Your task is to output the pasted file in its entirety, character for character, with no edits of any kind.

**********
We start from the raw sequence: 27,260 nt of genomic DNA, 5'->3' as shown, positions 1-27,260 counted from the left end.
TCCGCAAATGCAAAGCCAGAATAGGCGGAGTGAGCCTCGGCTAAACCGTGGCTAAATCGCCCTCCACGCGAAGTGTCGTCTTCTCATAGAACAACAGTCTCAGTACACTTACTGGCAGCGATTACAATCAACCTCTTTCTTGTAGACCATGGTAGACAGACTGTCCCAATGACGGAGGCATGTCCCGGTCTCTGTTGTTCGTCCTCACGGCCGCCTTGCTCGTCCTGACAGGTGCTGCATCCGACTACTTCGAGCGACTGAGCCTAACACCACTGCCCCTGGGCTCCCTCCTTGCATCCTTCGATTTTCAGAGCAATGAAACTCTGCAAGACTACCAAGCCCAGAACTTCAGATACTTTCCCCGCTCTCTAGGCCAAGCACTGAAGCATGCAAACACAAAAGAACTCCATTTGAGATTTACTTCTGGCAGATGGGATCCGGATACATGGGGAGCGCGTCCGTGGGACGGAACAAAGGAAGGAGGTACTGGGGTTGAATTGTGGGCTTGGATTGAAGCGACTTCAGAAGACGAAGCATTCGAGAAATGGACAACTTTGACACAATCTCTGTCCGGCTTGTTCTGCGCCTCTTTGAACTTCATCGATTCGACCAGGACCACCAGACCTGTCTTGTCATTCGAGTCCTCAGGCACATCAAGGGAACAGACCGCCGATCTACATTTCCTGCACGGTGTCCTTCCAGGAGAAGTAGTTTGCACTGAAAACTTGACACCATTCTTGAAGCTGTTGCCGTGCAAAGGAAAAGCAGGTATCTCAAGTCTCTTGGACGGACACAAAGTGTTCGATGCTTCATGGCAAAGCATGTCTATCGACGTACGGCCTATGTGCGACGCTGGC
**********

We start from the raw sequence: 27,260 nt of genomic DNA, 5'->3' as shown, positions 1-27,260 counted from the left end.
TCCGCAAATGCAAAGCCAGAATAGGCGGAGTGAGCCTCGGCTAAACCGTGGCTAAATCGCCCTCCACGCGAAGTGTCGTCTTCTCATAGAACAACAGTCTCAGTACACTTACTGGCAGCGATTACAATCAACCTCTTTCTTGTAGACCATGGTAGACAGACTGTCCCAATGACGGAGGCATGTCCCGGTCTCTGTTGTTCGTCCTCACGGCCGCCTTGCTCGTCCTGACAGGTGCTGCATCCGACTACTTCGAGCGACTGAGCCTAACACCACTGCCCCTGGGCTCCCTCCTTGCATCCTTCGATTTTCAGAGCAATGAAACTCTGCAAGACTACCAAGCCCAGAACTTCAGATACTTTCCCCGCTCTCTAGGCCAAGCACTGAAGCATGCAAACACAAAAGAACTCCATTTGAGATTTACTTCTGGCAGATGGGATCCGGATACATGGGGAGCGCGTCCGTGGGACGGAACAAAGGAAGGAGGTACTGGGGTTGAATTGTGGGCTTGGATTGAAGCGACTTCAGAAGACGAAGCATTCGAGAAATGGACAACTTTGACACAATCTCTGTCCGGCTTGTTCTGCGCCTCTTTGAACTTCATCGATTCGACCAGGACCACCAGACCTGTCTTGTCATTCGAGTCCTCAGGCACATCAAGGGAACAGACCGCCGATCTACATTTCCTGCACGGTGTCCTTCCAGGAGAAGTAGTTTGCACTGAAAACTTGACACCATTCTTGAAGCTGTTGCCGTGCAAAGGAAAAGCAGGTATCTCAAGTCTCTTGGACGGACACAAAGTGTTCGATGCTTCATGGCAAAGCATGTCTATCGACGTACGGCCTATGTGCGACGCTGGC